Baroque Architecture in Malta
- Nov 13, 2021
Baroque architecture spread throughout Europe...
In the early 17th century, Baroque was adopted as the Catholic Church’s go-to architectural style. Thanks to the Church’s involvement, Baroque architecture spread throughout Europe. Baroque architecture was used to express the power of the state and the Catholic Church through intricate designs and dramatic centre-pieces.
Prior to the introduction of Baroque, Malta’s main architectural style was Mannerism. Architects Bontadino de Bontadini, Lorenzo Gafà and Francesco Buonamici are largely credited as the pioneers of Baroque in Malta. They were the ones who brought the Baroque style to Malta – a move that ignited an architectural revolution.
The Earliest Representations of Baroque in Malta
Some historians perceive De Bontadini’s Wignacourt Aqueduct as being one of the earliest representations of Baroque in Malta. However, other historians credit Francesco Buonamici as being the true pioneer of Baroque, as Buonamici designed the Church of the Jesuits in Valletta in 1635. Other early examples include Auberge de Provence and Hostel de Verdelin.
The Catholic Church in Malta was undoubtedly the driving force for the spread of Baroque. From the 1660s onwards, Malta’s new churches were designed in the Baroque style, dominating Malta’s villages with their large domes, belfries and ornate, jaw-dropping interiors.
During this period, Lorenzo Gafà was the most notable Baroque architect in Malta. Gafà designed St Nicholas’ Church in Siġġiewi, St Paul’s Cathedral in Mdina and St Lawrence’s Church in Vittoriosa, to name but a mere few of his masterpieces.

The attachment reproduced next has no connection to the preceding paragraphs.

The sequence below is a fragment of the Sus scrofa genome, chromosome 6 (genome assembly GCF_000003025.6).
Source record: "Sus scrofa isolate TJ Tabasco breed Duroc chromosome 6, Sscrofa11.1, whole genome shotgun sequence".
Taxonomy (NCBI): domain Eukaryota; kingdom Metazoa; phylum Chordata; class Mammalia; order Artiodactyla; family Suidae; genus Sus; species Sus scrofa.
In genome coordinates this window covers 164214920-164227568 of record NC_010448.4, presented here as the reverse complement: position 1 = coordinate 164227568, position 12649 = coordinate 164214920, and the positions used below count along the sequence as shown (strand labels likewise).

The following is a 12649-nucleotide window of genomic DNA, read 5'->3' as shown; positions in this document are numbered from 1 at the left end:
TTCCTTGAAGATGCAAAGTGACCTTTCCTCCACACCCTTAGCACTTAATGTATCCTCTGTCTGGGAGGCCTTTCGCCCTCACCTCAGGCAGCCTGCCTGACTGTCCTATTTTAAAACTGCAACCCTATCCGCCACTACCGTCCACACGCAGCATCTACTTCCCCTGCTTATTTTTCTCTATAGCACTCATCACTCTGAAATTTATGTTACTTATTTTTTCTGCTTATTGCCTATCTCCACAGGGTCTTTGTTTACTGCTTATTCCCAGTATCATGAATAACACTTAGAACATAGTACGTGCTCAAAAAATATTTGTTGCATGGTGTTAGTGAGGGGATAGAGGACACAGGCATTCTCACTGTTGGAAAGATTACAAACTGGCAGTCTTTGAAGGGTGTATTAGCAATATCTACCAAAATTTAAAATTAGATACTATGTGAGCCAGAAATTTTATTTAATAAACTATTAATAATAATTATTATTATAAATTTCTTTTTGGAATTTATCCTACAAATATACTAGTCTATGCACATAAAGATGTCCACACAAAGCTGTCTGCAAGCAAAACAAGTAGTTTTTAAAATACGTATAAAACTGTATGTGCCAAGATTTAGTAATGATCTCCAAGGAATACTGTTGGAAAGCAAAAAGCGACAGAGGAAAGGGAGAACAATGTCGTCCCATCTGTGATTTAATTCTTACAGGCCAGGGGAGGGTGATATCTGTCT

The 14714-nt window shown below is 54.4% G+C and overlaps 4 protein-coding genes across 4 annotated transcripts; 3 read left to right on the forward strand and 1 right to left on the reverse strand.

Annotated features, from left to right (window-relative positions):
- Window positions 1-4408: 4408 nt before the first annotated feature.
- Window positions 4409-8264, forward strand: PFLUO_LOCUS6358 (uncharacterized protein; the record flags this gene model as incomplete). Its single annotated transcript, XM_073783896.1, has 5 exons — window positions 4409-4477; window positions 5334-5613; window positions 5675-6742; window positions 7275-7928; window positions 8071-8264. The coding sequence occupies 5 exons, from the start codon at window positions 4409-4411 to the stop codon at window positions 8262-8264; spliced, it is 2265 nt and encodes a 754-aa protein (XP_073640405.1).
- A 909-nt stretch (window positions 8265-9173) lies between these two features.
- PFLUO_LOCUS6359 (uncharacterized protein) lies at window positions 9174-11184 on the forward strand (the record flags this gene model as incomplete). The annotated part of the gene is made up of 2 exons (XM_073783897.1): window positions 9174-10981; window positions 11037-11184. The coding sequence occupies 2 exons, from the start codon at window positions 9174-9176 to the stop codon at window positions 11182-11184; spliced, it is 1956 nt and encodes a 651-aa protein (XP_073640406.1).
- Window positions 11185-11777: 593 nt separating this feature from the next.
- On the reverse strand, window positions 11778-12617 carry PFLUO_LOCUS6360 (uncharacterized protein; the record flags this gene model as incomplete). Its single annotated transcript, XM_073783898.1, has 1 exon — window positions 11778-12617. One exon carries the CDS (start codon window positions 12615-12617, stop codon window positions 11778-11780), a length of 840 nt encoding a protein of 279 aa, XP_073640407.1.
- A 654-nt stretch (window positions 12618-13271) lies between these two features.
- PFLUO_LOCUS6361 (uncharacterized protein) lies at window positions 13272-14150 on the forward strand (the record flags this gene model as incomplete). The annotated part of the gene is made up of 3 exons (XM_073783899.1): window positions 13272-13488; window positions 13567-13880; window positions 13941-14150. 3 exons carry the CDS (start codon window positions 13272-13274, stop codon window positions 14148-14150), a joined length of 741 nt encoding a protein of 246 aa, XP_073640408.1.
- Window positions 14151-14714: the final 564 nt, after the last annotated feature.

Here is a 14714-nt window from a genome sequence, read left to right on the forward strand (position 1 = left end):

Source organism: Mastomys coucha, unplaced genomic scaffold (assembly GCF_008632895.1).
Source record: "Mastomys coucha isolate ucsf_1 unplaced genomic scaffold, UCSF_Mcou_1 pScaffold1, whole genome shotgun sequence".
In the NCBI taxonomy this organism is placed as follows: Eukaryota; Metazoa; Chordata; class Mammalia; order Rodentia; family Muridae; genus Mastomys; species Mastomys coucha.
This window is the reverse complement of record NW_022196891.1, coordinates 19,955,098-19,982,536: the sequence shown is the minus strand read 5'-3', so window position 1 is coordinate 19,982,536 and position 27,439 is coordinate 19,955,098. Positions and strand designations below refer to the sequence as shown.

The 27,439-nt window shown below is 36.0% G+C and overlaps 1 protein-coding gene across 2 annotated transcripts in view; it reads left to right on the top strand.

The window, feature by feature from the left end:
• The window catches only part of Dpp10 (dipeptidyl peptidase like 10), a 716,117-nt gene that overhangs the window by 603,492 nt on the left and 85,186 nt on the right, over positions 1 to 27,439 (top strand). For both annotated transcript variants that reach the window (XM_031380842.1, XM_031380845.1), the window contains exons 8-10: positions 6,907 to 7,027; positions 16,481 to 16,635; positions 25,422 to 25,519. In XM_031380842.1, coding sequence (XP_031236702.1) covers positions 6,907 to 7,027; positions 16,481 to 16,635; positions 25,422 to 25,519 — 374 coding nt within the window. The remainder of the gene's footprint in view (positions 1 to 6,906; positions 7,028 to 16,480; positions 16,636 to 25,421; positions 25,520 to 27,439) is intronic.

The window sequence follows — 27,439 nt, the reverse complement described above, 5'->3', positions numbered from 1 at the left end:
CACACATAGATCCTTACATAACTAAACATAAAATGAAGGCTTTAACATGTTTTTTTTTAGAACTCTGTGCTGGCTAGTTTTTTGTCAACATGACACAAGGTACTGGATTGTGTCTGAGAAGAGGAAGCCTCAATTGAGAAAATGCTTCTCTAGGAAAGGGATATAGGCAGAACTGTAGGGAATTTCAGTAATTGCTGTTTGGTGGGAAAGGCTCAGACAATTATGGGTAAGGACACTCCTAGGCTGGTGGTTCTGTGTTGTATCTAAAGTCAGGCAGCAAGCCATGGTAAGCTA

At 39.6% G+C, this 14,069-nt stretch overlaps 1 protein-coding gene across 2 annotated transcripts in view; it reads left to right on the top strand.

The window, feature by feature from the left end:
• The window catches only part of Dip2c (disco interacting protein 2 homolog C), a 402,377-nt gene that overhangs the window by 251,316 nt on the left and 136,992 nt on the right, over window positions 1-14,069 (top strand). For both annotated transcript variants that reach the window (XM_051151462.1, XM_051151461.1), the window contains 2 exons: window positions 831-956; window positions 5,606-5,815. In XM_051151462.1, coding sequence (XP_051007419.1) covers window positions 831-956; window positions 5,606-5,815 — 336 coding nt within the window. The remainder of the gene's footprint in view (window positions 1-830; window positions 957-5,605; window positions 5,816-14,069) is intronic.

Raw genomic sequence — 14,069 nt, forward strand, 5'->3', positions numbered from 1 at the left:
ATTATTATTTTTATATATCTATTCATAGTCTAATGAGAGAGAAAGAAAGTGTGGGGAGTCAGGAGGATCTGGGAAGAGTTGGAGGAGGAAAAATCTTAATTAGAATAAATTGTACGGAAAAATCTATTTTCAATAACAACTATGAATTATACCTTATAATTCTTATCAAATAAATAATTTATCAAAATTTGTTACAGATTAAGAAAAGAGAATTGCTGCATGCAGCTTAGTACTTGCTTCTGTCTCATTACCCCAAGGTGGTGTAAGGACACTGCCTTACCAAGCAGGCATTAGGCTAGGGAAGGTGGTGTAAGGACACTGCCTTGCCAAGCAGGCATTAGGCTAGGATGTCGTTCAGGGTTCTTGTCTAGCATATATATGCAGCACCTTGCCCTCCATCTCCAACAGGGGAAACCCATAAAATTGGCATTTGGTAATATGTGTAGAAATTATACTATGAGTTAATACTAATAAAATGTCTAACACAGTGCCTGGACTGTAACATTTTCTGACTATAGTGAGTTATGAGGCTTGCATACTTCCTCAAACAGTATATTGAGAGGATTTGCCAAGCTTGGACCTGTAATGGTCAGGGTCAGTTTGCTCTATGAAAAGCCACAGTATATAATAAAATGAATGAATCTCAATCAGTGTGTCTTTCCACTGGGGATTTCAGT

The Glory Years
During the 18th century, Baroque continued to dominate Malta. Fine examples of 18th-century Baroque architecture include Palazzo Vilhena in Mdina, Corte Capitanale in Mdina, Auberge de Castille in Valletta and Castellania in Valletta.
The early decades of the 19th century were marked by British rule. The British brought with them neoclassical architectural practice and a protestant etiquette that favoured simplicity over ornateness.
Baroque remained popular, however, especially amongst the elite, who incorporated Baroque features in their house designs. The Church continued to promote Baroque by building new Baroque churches such as the Mellieha Parish Church and the Rotunda of Xewkija.
Nowadays, a lot of Maltese architects still choose to incorporate Baroque elements. An excellent example of the 21st century Baroque is Santa Venera Parish Church. It’s significantly less ornate than older Baroque churches – but it’s still unmistakably Baroque.
The Baroque style of architecture symbolises power, wealth, prestige and influence. By utilising contrast, movement, detail, deep colour and grandeur, Maltese architects or architects who worked in Malta managed to create a unique landscape that instills a sense of awe and admiration – even to this very day.